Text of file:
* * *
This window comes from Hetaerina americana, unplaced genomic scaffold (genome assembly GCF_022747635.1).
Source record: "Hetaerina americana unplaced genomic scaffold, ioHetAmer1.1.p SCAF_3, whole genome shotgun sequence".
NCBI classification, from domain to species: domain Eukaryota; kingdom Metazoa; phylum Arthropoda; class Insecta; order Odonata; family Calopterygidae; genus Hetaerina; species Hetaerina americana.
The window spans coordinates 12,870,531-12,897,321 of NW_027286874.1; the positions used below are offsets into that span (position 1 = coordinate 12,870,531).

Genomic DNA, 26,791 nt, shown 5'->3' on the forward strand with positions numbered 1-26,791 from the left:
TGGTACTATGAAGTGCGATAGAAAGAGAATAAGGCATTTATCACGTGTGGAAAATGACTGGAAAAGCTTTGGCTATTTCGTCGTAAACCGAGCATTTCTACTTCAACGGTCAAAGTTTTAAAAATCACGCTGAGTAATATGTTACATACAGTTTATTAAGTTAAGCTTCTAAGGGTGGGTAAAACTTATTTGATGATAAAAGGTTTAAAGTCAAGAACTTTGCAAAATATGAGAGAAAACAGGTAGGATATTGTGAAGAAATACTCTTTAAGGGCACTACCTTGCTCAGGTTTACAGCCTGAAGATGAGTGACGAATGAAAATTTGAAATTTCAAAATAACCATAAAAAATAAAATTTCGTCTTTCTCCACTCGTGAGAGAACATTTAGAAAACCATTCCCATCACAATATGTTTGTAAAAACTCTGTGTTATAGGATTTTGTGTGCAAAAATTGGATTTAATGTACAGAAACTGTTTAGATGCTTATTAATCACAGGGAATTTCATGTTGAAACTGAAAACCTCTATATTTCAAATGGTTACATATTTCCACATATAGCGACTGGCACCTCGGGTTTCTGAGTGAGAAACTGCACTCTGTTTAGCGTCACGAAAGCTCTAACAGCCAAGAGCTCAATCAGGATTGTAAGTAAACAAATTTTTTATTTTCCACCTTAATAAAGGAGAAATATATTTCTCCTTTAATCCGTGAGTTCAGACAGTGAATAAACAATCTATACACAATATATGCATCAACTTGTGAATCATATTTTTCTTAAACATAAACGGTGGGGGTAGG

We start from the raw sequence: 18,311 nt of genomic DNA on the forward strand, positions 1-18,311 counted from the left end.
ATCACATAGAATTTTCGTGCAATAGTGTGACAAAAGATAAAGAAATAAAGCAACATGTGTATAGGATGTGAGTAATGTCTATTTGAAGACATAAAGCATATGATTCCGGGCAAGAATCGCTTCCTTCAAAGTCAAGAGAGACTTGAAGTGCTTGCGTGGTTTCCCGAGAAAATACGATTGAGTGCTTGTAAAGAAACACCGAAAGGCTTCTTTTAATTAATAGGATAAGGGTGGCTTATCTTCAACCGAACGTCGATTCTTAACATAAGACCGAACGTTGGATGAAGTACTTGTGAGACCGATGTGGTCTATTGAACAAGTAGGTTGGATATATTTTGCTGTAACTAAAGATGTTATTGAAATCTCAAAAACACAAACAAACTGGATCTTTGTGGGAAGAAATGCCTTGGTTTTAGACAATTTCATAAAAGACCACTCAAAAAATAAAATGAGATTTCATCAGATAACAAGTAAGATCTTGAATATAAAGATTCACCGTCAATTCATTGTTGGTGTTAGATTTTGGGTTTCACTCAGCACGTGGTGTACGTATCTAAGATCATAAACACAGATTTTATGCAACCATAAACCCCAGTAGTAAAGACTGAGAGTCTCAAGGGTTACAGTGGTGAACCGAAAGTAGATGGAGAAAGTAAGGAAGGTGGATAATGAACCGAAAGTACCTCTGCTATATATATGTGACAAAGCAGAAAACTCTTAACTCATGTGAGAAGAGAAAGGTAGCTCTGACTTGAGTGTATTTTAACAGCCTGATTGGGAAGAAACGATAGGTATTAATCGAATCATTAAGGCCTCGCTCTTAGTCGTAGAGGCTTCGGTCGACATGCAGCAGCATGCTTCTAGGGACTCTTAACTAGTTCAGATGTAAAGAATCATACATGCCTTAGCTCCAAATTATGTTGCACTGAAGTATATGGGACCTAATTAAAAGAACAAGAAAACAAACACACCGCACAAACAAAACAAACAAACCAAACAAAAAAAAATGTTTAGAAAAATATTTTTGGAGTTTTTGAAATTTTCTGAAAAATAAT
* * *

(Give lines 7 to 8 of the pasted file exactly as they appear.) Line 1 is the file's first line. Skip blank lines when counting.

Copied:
We start from the raw sequence: 18,311 nt of genomic DNA on the forward strand, positions 1-18,311 counted from the left end.
ATCACATAGAATTTTCGTGCAATAGTGTGACAAAAGATAAAGAAATAAAGCAACATGTGTATAGGATGTGAGTAATGTCTATTTGAAGACATAAAGCATATGATTCCGGGCAAGAATCGCTTCCTTCAAAGTCAAGAGAGACTTGAAGTGCTTGCGTGGTTTCCCGAGAAAATACGATTGAGTGCTTGTAAAGAAACACCGAAAGGCTTCTTTTAATTAATAGGATAAGGGTGGCTTATCTTCAACCGAACGTCGATTCTTAACATAAGACCGAACGTTGGATGAAGTACTTGTGAGACCGATGTGGTCTATTGAACAAGTAGGTTGGATATATTTTGCTGTAACTAAAGATGTTATTGAAATCTCAAAAACACAAACAAACTGGATCTTTGTGGGAAGAAATGCCTTGGTTTTAGACAATTTCATAAAAGACCACTCAAAAAATAAAATGAGATTTCATCAGATAACAAGTAAGATCTTGAATATAAAGATTCACCGTCAATTCATTGTTGGTGTTAGATTTTGGGTTTCACTCAGCACGTGGTGTACGTATCTAAGATCATAAACACAGATTTTATGCAACCATAAACCCCAGTAGTAAAGACTGAGAGTCTCAAGGGTTACAGTGGTGAACCGAAAGTAGATGGAGAAAGTAAGGAAGGTGGATAATGAACCGAAAGTACCTCTGCTATATATATGTGACAAAGCAGAAAACTCTTAACTCATGTGAGAAGAGAAAGGTAGCTCTGACTTGAGTGTATTTTAACAGCCTGATTGGGAAGAAACGATAGGTATTAATCGAATCATTAAGGCCTCGCTCTTAGTCGTAGAGGCTTCGGTCGACATGCAGCAGCATGCTTCTAGGGACTCTTAACTAGTTCAGATGTAAAGAATCATACATGCCTTAGCTCCAAATTATGTTGCACTGAAGTATATGGGACCTAATTAAAAGAACAAGAAAACAAACACACCGCACAAACAAAACAAACAAACCAAACAAAAAAAAATGTTTAGAAAAATATTTTTGGAGTTTTTGAAATTTTCTGAAAAATAAT